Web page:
About SEEN

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Founded as a project of the Washington, D.C.-based Institute for Policy Studies in 1996, and now an independent 501 C-4 project, the Sustainable Energy and Economy Network (SEEN) works in partnership with people regionally, nationally, and globally with a focus on climate justice and, specifically, on ending the fossil fuel age and ushering in the age of clean energy and a sustainable economy for generations to come.

SEEN History

When we began in 1996, in a series of path breaking reports, SEEN’s work was focused on shifting international financial institutions, such as the World Bank, and export credit agencies, such as U.S. Export-Import Bank, away from support for fossil fuels and toward investments in clean, renewable energy, with a focus on meeting the energy needs of the poorest. We understood the urgency of the climate crisis and that most international financial institutions, despite their mandates to do so, were not meeting the energy needs of the poorest. We also understood that continued investments in fossil fuels would harm those least responsible for consuming fossil fuels the most. We launched SEEN understanding that there was a narrow window of time in which investments in fossil fuel infrastructure in the global South could be shifted from dirty to clean energy resources, after which there would be technological lock-in, committing those countries to fossil fuel infrastructure and debt repayment for decades to come.

After 17 years of activism by our members, staff, and partners, we began to see some major breakthroughs when former President Barack Obama called on the World Bank to get out of coal-fired power. Shortly after Obama’s call, the President of the World Bank, Dr. Jim Kim, agreed that it needed to stop financing most forms of coal-fired power; other public banks soon began to make similar pledges.

In 2015, the following countries agreed to end their public financial support for coal-fired power: Sweden, Norway, Denmark, Finland, Iceland, the United Kingdom, and the U.S. (President Donald Trump has tried to protect the coal industry, but the plummeting costs of renewable energy’s made that challenging.) The following publicly held banks have agreed to limit their investments in coal-fired power: The World Bank, the European Investment Bank, the European Bank for Reconstruction & Development, and the U.S. Export-Import Bank. Finally, in 2017, the World Bank pledged to get out of all upstream investments in fossil fuels by 2019. There is much work remaining in holding these countries and banks to these commitments and pushing them further–to get out of subsidized fossil fuel finance entirely–and many groups continue to carry that work forward.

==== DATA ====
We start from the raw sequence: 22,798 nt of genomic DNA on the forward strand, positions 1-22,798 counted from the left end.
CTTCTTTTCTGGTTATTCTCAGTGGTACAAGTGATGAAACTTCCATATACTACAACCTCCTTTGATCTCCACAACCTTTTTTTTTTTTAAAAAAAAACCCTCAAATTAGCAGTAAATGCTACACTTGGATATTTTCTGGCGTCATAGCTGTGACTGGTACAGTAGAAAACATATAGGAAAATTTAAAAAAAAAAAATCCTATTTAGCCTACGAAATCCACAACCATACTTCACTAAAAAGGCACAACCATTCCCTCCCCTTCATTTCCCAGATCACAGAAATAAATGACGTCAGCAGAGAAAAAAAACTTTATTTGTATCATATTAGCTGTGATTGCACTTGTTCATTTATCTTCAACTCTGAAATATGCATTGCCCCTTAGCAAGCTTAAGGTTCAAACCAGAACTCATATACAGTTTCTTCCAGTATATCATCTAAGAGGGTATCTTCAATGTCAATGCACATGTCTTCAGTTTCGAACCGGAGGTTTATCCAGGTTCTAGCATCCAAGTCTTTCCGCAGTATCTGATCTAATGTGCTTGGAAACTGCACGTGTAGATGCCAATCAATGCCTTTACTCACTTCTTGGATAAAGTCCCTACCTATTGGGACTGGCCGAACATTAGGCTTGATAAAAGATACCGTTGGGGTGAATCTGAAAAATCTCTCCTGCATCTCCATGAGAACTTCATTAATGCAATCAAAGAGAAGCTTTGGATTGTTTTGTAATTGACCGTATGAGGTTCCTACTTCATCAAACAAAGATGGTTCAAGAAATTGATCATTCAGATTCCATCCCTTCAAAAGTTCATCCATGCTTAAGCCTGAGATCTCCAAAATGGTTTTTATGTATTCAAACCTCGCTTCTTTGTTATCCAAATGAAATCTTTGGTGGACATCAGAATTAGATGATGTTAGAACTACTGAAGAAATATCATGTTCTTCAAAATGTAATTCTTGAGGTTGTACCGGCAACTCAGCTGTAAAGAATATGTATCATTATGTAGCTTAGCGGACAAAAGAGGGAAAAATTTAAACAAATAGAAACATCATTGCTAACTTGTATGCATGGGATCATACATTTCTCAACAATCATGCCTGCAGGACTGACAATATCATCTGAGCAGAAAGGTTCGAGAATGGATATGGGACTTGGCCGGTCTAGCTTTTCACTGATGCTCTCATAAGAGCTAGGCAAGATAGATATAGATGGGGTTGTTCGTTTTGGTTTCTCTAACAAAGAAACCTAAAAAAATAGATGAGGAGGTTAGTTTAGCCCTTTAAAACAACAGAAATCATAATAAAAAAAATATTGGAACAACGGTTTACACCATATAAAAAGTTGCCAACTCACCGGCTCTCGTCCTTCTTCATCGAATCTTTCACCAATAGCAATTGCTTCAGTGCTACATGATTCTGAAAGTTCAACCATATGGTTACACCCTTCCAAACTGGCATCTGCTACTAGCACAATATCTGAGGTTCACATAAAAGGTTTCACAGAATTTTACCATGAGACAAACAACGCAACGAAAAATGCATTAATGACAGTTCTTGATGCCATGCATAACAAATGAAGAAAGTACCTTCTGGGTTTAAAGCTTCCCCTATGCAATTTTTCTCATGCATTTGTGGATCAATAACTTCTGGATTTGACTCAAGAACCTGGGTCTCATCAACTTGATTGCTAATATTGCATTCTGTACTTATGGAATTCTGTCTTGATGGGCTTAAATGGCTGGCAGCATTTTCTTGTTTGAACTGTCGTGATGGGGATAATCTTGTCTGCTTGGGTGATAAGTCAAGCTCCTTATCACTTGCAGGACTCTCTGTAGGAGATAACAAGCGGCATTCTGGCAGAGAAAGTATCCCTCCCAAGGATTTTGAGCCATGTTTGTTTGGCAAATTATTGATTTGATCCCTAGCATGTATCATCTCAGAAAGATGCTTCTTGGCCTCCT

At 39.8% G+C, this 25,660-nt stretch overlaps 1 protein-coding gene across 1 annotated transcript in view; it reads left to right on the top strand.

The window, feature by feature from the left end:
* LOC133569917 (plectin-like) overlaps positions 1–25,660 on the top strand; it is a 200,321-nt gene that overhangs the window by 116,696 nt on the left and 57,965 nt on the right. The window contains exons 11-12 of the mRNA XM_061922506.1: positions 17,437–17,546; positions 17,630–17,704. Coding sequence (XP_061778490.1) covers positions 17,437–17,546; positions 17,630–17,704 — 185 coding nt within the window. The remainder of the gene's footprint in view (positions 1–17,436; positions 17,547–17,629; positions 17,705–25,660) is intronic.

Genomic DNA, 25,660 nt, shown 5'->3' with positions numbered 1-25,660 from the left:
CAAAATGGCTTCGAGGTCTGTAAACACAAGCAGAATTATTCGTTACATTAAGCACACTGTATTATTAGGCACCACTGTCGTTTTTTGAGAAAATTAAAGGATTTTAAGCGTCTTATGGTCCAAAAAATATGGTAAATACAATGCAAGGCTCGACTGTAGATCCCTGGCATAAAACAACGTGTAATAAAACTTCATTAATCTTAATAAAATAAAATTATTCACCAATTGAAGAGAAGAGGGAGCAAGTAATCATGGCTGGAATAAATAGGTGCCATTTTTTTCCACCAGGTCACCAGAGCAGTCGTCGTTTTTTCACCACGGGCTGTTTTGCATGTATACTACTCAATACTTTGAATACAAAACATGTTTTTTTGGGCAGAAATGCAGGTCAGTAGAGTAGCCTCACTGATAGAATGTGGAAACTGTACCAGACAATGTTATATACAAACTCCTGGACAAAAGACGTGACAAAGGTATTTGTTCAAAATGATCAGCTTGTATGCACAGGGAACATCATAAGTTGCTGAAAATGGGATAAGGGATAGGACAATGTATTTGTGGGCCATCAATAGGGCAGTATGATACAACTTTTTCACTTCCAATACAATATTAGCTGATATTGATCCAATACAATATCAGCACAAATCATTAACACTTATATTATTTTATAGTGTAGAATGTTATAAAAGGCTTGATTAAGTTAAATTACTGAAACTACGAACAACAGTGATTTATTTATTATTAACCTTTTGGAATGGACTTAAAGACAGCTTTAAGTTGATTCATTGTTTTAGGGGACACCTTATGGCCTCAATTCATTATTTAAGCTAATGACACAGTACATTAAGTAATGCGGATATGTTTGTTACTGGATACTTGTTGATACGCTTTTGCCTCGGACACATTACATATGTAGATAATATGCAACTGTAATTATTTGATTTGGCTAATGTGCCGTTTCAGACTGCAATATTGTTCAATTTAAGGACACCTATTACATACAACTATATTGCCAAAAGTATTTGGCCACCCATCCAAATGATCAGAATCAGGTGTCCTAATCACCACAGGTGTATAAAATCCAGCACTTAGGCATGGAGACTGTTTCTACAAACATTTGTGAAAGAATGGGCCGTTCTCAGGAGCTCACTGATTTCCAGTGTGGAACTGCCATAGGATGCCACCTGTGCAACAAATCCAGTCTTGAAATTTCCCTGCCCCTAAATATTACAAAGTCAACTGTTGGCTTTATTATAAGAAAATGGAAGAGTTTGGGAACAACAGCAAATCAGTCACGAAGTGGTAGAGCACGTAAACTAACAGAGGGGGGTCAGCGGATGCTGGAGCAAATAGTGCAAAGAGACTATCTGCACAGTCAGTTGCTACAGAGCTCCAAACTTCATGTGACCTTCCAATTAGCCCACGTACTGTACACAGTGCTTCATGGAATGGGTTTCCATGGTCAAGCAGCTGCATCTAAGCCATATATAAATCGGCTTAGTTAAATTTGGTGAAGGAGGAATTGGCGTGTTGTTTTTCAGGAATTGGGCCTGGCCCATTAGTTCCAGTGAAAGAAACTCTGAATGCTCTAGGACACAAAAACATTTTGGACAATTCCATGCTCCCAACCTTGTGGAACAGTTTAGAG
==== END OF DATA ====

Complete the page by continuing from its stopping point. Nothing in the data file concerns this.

Beginning in 2011, SEEN began to shift our focus from holding global financial institutions accountable for the human rights and environmental impacts of their fossil fuel investments to holding local, state and national government officials accountable for U.S. and Canadian fossil fuel exports. Specifically, we turned our attention to the massive quantity of fossil fuels–oil, gas and coal– being exported from North America largely to Asian markets. The Pacific Northwest lies in the crosshairs between massive deposits of oil, gas, coal and tar sands to its east and north and Asian markets. As Sightline Institute has calculated, “coal, oil and gas shipments from the Pacific Northwest would carry as much carbon content annually as five Keystone XL pipelines.” Given the climate imperative–that we keep at least 80 percent of proven fossil fuel deposits in the ground in order to avoid dangerous and possibly runaway climate change–residents of the Pacific Northwest have begun to mobilize in bold and successful resistance to these fossil fuel exports. A key component in this resistance is upholding the treaties of First Nations and Native Americans throughout North America.

In 2013, SEEN moved our offices to the Pacific Northwest and is now working in alliance with peoples’ movements, grassroots groups, and citizens throughout the country in ensuring the U.S. and Canadian governments live up to their moral obligations of preserving a stable climate for generations to come. We are now building a strong network of activists and elected officials committed to ending all new fossil fuel export infrastructure, with the goal of upholding the scientific call to keep over 80 percent of proven fossil fuel reserves in the ground, and working in partnership with clean energy groups regionally and globally in ushering in the era of abundant, safe, clean renewable energy to power a truly sustainable economy.

To learn more about our work with elected officials and activists around an initiative demanding an end to new fossil fuel infrastructure in the U.S. and Canada and a just transition, visit our website here. 

To join SEEN and other groups in our efforts in calling on elected officials and candidates for office to pledge to take no money from the fossil fuel industry, visit this website.

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SEEN reports